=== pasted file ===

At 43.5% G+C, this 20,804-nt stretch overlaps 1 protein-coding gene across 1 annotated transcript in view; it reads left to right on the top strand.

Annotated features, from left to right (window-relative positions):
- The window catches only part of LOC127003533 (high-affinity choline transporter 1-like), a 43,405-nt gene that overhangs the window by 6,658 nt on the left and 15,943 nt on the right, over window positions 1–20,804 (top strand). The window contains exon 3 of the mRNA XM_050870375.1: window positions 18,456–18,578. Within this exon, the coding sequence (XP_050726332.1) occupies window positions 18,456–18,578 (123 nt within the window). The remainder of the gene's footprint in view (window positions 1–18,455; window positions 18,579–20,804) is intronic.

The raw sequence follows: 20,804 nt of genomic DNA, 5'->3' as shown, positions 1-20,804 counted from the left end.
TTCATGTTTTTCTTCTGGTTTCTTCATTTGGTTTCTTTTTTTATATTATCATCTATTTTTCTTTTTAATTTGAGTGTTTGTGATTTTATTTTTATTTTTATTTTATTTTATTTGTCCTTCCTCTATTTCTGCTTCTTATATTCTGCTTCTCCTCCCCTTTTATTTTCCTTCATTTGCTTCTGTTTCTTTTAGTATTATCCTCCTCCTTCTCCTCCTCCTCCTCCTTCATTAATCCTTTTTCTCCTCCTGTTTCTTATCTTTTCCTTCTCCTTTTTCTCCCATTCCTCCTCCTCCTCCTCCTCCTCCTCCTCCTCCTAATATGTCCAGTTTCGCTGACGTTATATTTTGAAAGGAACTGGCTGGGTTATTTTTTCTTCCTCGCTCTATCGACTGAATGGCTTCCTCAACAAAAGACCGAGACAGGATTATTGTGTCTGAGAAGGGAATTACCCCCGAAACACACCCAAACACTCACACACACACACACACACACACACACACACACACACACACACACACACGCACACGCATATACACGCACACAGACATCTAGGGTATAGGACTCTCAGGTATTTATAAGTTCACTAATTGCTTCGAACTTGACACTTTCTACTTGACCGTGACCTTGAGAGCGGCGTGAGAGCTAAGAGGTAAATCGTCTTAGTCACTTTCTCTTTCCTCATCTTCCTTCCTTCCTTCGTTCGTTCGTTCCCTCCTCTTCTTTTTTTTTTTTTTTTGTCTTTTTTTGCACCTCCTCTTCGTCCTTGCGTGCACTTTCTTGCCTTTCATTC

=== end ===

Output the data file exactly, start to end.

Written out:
At 43.5% G+C, this 20,804-nt stretch overlaps 1 protein-coding gene across 1 annotated transcript in view; it reads left to right on the top strand.

Annotated features, from left to right (window-relative positions):
- The window catches only part of LOC127003533 (high-affinity choline transporter 1-like), a 43,405-nt gene that overhangs the window by 6,658 nt on the left and 15,943 nt on the right, over window positions 1–20,804 (top strand). The window contains exon 3 of the mRNA XM_050870375.1: window positions 18,456–18,578. Within this exon, the coding sequence (XP_050726332.1) occupies window positions 18,456–18,578 (123 nt within the window). The remainder of the gene's footprint in view (window positions 1–18,455; window positions 18,579–20,804) is intronic.

The raw sequence follows: 20,804 nt of genomic DNA, 5'->3' as shown, positions 1-20,804 counted from the left end.
TTCATGTTTTTCTTCTGGTTTCTTCATTTGGTTTCTTTTTTTATATTATCATCTATTTTTCTTTTTAATTTGAGTGTTTGTGATTTTATTTTTATTTTTATTTTATTTTATTTGTCCTTCCTCTATTTCTGCTTCTTATATTCTGCTTCTCCTCCCCTTTTATTTTCCTTCATTTGCTTCTGTTTCTTTTAGTATTATCCTCCTCCTTCTCCTCCTCCTCCTCCTTCATTAATCCTTTTTCTCCTCCTGTTTCTTATCTTTTCCTTCTCCTTTTTCTCCCATTCCTCCTCCTCCTCCTCCTCCTCCTCCTCCTCCTAATATGTCCAGTTTCGCTGACGTTATATTTTGAAAGGAACTGGCTGGGTTATTTTTTCTTCCTCGCTCTATCGACTGAATGGCTTCCTCAACAAAAGACCGAGACAGGATTATTGTGTCTGAGAAGGGAATTACCCCCGAAACACACCCAAACACTCACACACACACACACACACACACACACACACACACACACACACACACACGCACACGCATATACACGCACACAGACATCTAGGGTATAGGACTCTCAGGTATTTATAAGTTCACTAATTGCTTCGAACTTGACACTTTCTACTTGACCGTGACCTTGAGAGCGGCGTGAGAGCTAAGAGGTAAATCGTCTTAGTCACTTTCTCTTTCCTCATCTTCCTTCCTTCCTTCGTTCGTTCGTTCCCTCCTCTTCTTTTTTTTTTTTTTTTGTCTTTTTTTGCACCTCCTCTTCGTCCTTGCGTGCACTTTCTTGCCTTTCATTC